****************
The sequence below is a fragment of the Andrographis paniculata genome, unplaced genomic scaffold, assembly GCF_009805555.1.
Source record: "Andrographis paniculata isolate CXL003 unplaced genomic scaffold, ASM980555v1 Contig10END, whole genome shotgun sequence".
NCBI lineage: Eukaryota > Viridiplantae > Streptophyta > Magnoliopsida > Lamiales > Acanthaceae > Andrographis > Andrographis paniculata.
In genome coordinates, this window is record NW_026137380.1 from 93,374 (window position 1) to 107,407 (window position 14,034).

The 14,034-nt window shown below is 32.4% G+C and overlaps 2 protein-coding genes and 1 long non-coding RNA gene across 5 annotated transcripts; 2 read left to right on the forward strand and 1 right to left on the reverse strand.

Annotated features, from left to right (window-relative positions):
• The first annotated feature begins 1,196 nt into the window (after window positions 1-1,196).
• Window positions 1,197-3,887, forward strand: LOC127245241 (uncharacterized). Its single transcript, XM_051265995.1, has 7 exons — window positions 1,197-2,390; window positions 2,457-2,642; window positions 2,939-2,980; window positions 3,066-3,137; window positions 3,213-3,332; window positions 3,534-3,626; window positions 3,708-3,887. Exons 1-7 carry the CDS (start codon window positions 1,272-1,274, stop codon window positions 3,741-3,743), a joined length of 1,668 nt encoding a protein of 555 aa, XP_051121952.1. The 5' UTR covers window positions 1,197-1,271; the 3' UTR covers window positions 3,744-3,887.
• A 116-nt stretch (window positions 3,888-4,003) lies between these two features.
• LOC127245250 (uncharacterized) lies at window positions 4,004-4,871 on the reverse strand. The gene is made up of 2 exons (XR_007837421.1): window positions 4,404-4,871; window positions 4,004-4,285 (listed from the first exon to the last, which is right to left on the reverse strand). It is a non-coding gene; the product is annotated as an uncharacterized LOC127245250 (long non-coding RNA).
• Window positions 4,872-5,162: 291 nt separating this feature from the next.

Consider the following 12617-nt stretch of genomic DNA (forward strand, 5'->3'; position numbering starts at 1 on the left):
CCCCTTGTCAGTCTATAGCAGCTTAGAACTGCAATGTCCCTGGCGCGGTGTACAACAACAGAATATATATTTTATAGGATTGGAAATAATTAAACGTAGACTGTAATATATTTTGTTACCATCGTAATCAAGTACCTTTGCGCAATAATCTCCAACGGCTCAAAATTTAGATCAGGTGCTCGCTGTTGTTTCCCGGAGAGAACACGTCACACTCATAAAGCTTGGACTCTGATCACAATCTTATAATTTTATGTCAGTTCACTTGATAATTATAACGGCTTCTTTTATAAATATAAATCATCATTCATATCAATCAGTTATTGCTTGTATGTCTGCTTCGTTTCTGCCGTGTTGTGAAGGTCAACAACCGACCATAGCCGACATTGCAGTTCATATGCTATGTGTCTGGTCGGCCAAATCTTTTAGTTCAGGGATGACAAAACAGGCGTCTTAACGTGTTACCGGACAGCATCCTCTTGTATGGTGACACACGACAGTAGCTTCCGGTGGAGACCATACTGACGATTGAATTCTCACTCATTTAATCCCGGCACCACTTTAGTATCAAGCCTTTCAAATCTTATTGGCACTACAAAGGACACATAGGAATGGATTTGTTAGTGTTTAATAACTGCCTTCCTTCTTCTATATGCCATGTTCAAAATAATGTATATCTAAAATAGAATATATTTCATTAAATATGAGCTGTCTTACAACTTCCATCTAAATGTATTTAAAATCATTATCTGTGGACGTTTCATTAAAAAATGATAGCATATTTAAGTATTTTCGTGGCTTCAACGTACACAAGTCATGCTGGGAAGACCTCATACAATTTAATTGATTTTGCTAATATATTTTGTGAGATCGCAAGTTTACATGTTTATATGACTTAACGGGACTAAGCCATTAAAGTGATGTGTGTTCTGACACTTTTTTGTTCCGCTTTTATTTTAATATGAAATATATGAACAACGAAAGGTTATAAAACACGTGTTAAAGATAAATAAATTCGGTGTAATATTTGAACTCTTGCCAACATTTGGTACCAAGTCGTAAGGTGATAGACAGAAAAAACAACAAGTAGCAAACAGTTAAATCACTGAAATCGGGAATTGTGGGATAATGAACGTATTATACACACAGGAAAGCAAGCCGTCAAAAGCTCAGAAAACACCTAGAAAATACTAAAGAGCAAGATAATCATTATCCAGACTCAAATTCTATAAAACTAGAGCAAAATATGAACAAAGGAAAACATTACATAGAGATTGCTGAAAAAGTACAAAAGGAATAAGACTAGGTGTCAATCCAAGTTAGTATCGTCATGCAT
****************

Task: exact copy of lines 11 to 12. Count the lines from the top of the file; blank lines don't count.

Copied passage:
• Window positions 4,872-5,162: 291 nt separating this feature from the next.

Consider the following 12617-nt stretch of genomic DNA (forward strand, 5'->3'; position numbering starts at 1 on the left):